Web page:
the last years some interesting experimental results have been reported for experiments
in N2O, NO, NO dimer, H2, Toluene and BaFCH3 cluster. The main result consists in the observation of molecular beam
depletion when the molecules of a pulsed beam interact with a static electric
or magnetic field and an oscillating field (RF). In these cases, and as a main
difference, instead of using four fields as in the original technique developed
by I.I. Rabi and others, only two fields, those which configure the resonant
unit, are used. That is, without using the nonhomogeneous magnetic fields. The
depletion explanation for I.I. Rabi and others is based in the interaction
between the molecular electric or magnetic dipole moment and the
non-homogeneous fields. But, obviously, the change in the molecules
trajectories observed on these new experiments has to be explained without
considering the force provided by the field gradient because it happens without
using non-homogeneous fields. In this paper a theoretical way for the
explanation of these new experimental results is presented. One important point
emerges as a result of this development, namely, the existence of an, until now
unknown, spin-dependent force which would be responsible of the aforementioned
deviation of the molecules.
In this article, we prove that if B is a simple binary-Lie superalgebra whose even part is
isomorphic to sl2(F) ？and whose odd part is a completely reducible
binary-Lie-module over the even part, then B is a Lie superalgebra. We introduce also a binary-Lie
module over which is sl2(F) not completely reducible.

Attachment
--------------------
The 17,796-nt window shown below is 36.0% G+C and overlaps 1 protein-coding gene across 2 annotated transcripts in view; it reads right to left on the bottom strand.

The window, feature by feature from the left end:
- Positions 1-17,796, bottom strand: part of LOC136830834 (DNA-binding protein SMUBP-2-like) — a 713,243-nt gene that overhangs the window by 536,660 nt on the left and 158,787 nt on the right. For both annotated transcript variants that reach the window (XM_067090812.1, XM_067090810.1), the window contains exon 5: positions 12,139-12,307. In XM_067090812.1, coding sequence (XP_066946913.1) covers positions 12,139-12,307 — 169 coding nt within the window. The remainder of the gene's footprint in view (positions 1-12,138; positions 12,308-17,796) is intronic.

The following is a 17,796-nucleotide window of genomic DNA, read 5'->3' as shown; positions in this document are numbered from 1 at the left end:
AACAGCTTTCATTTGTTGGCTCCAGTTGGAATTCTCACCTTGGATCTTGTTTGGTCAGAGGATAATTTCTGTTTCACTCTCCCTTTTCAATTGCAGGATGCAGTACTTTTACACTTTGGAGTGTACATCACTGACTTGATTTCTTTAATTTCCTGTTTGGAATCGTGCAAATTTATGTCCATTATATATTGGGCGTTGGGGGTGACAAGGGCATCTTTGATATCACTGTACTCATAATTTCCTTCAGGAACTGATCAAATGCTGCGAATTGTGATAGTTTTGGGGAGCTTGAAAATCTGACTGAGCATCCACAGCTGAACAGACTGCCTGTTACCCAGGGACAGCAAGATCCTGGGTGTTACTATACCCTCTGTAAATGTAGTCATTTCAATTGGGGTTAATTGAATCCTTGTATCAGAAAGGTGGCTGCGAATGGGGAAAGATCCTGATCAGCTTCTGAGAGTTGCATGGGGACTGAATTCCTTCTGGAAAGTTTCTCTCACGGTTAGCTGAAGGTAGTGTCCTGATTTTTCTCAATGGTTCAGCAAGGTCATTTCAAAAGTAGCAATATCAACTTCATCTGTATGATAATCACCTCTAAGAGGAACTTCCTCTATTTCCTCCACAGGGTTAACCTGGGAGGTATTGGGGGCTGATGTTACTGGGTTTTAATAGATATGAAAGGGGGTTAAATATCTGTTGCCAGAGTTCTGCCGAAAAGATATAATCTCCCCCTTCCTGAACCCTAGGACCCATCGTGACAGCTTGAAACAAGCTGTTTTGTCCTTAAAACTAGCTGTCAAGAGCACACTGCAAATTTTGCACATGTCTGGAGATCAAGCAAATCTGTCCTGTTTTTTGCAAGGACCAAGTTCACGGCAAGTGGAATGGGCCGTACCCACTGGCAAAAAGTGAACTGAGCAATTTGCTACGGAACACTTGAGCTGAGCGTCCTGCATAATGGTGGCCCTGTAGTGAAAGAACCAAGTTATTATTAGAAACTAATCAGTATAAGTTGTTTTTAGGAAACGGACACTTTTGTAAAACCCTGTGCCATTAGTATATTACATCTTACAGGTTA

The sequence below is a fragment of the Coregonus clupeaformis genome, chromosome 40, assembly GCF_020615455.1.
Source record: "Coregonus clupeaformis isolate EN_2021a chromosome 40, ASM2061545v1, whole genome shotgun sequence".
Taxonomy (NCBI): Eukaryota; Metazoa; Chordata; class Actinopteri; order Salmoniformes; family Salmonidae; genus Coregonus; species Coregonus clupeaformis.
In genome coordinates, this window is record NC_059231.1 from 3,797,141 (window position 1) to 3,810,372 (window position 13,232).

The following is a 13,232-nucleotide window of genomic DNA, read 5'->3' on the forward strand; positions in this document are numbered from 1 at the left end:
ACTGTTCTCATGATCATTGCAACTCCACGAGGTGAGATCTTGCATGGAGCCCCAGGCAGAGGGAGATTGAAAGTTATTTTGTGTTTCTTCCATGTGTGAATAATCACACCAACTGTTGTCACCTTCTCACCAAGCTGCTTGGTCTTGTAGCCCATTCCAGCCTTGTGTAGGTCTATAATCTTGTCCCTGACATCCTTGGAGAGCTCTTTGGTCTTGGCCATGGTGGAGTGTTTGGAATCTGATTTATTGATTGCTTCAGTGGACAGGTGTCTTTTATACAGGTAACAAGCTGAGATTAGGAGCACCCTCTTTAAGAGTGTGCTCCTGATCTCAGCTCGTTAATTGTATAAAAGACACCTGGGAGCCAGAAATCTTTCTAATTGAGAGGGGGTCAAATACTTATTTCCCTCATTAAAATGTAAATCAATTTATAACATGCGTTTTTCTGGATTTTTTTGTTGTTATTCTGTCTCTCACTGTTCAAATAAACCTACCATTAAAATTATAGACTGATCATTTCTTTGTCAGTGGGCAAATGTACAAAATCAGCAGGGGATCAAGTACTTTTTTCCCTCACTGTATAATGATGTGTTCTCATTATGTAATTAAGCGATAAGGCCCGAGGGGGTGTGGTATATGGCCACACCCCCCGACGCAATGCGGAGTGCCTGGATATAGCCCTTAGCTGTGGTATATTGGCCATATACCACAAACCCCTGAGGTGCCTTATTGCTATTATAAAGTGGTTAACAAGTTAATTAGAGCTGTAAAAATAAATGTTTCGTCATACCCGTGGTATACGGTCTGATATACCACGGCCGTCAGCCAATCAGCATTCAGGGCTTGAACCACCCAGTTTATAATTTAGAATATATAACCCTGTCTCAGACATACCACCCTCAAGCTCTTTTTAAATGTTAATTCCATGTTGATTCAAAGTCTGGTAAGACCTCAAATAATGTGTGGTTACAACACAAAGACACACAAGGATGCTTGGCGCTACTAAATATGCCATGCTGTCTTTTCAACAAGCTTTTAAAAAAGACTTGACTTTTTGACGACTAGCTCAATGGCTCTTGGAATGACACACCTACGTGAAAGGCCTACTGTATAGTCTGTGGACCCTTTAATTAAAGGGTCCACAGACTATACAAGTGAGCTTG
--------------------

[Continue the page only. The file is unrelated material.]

Our entire medical framework is based on the concept of disease, understood as a qualitative departure from normality (health) with a structural substrate (lesion), and usually an identifiable cause (aetiology). This paradigm is loaded with problems, some of which are discussed in the text. Nevertheless, we study, diagnose and treat diseases, and while often painfully conscious of the dysfunctionalities of this scheme, we can hardly imagine how we could practice medicine otherwise. However, most of the recent developments in basic sciences, and most notably in Immunology, Genetics and -omics, are inconsistent with this “health/disease” paradigm. The emerging scenario is that of complex networks, more in the spirit of Systems Biology. In these settings the qualitative difference between health and disease loses its meaning, and the whole discourse becomes progressively irreducible to our conventional clinical categories. As clinical research stagnates while basic sciences thrive, this gap is widening, and a change in the prevailing paradigm seems unavoidable. However, all our clinical judgments (including Bayesian reasoning and Evidence Based Medicine) are rooted in the disease/health dichotomy, and one can hardly conceive how they could work without it. The shift in paradigm will not be easy, and certain turmoil is to be expected.